5th Translate into Spanish by Cagey
4th Disappearances by ‘Eck
3rd Putting the World to Rights by Charybdis
2nd Quads III by Shark
1st Doing a Sort by Elgin
So Glen Mullineux (Elgin) was awarded the Ascot Gold Cup.
All through the meal guests were attempting to solve a devious quiz, compiled by John Henderson. On our table there was myself, Lois McLaren, Peter Harrison, John Minter, Stephanie Perks, Andy Mullins and Alf Mullins. We worked out that the quiz was based on four historical characters who had inspired Carry On films. The final task was to write a clue to Dick Turpin. Alf hurriedly wrote a clue which was to win our table the coveted Bronze Casket. His clue –
Putin (Russia’s leader) upset following idiot robber on horseback
Jane Teather has put the table quiz on her website at https://www.jetdoc.co.uk/crossword-and-quiz-links
Finally, John Henderson awarded the trophy for the best Inquisitor puzzle of 2018. For the second year running it went to Harribobs, Peter Harrison. Next year’s dinner will be in the south of the UK. I think that John and Jane deserve congratulations for organising such a marvellous event.
On Saturday the 16th of March a new grid-based word puzzle, Square Routes, was launched in The Times. Square Routes is the brainchild of Ian Simpson and Richard Heald, and will be appearing in The Times each Saturday. The puzzle requires seven or more thematically linked words to be fitted into a 5×5 grid by meandering from cell to cell according to a novel set of rules, and should appeal to a range of puzzle fans.
Solvers are given the words to be entered, and are told which cells contain vowels, and which cells contain the first letter of a word. Most puzzles should take average solvers around 5 to 15 minutes to complete.
John Grimshaw has been setting the Times concise crossword for many years and on the 2nd March, he published his 5000th puzzle. As usual there was a special message hidden in the Saturday crossword. Moreover, in February he achieved the milestone of 1000 jumbo crosswords. He was interviewed in an article in the Times.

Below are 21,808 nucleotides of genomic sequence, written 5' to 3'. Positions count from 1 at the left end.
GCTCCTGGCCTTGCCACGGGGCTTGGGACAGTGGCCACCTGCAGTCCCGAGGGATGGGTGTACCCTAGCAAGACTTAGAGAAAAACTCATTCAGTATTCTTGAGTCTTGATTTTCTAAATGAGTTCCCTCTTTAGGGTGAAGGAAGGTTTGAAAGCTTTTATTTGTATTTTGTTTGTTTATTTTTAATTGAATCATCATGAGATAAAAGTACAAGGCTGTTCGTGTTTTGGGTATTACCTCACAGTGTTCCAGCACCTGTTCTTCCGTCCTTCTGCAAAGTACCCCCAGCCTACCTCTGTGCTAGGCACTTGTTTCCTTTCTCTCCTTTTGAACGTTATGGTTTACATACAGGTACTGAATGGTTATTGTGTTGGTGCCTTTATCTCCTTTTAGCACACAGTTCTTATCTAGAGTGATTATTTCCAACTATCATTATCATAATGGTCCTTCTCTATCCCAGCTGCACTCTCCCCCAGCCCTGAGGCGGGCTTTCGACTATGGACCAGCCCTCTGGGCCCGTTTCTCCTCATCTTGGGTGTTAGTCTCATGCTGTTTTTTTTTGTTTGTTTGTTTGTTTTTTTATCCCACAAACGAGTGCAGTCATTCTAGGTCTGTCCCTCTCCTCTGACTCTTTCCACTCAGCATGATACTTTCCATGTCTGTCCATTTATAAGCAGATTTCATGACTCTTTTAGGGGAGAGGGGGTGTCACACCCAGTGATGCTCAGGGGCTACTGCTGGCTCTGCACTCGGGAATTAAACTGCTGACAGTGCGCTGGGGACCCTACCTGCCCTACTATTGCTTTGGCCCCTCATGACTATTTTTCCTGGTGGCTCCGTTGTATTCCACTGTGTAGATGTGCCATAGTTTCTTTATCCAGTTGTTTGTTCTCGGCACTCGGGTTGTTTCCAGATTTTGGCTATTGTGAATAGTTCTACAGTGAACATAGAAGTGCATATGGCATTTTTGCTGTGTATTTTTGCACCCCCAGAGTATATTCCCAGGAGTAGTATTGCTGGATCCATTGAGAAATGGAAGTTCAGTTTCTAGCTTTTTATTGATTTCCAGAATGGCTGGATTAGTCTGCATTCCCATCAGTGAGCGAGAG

Steve Barrett is taking on the job of editor of the Enigmatic Variations puzzles in the Sunday Telegraph. Steve already sets puzzles for the Telegraph and is well known for his thematic crosswords under the pseudonym eXternal.
Very sadly the death was announced of John Harrington, the setter Schadenfreude whose engaging puzzles challenged solvers since his first publication in 1998. His puzzles have appeared in the Listener, the Inquisitor, the EV and the Magpie. Born in 1944, he described his life, in the A to Z of Crosswords, as “largely reclusive, spending most of his time walking the footpaths, setting more crosswords and keeping an extensive garden under some sort of control”. Our condolences go out to his friends and family.
For any Francophiles trying to solve a crossword in French, I have noticed that Quinapalus has recently added a French word search engine to his marvellous QAT.
The American Crossword Puzzle Tournament will be taking place on the 22 to 24 March this year. Check out what is going on at this link.
The Clue-writing competition – Your challenge for March is a STANDARD CRYPTIC clue to NARCISSUS (9) by the closing date of MIDNIGHT BST SUNDAY 31st MARCH.